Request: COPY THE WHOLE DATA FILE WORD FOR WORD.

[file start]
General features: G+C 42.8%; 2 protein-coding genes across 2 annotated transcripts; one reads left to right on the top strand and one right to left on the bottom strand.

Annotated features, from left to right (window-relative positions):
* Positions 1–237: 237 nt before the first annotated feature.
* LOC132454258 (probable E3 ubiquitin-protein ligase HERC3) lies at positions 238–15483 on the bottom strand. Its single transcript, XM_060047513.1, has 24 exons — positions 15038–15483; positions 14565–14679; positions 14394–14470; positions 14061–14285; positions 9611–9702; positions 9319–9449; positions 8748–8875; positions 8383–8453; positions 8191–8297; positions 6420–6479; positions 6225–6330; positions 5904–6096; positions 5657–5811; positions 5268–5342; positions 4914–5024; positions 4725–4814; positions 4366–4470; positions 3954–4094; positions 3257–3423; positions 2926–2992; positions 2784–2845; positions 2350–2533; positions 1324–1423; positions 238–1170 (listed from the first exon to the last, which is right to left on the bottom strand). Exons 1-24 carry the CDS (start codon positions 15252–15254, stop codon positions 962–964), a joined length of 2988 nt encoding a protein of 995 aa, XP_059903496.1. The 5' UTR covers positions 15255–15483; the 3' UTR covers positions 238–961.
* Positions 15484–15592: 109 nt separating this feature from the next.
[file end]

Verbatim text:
General features: G+C 42.8%; 2 protein-coding genes across 2 annotated transcripts; one reads left to right on the top strand and one right to left on the bottom strand.

Annotated features, from left to right (window-relative positions):
* Positions 1–237: 237 nt before the first annotated feature.
* LOC132454258 (probable E3 ubiquitin-protein ligase HERC3) lies at positions 238–15483 on the bottom strand. Its single transcript, XM_060047513.1, has 24 exons — positions 15038–15483; positions 14565–14679; positions 14394–14470; positions 14061–14285; positions 9611–9702; positions 9319–9449; positions 8748–8875; positions 8383–8453; positions 8191–8297; positions 6420–6479; positions 6225–6330; positions 5904–6096; positions 5657–5811; positions 5268–5342; positions 4914–5024; positions 4725–4814; positions 4366–4470; positions 3954–4094; positions 3257–3423; positions 2926–2992; positions 2784–2845; positions 2350–2533; positions 1324–1423; positions 238–1170 (listed from the first exon to the last, which is right to left on the bottom strand). Exons 1-24 carry the CDS (start codon positions 15252–15254, stop codon positions 962–964), a joined length of 2988 nt encoding a protein of 995 aa, XP_059903496.1. The 5' UTR covers positions 15255–15483; the 3' UTR covers positions 238–961.
* Positions 15484–15592: 109 nt separating this feature from the next.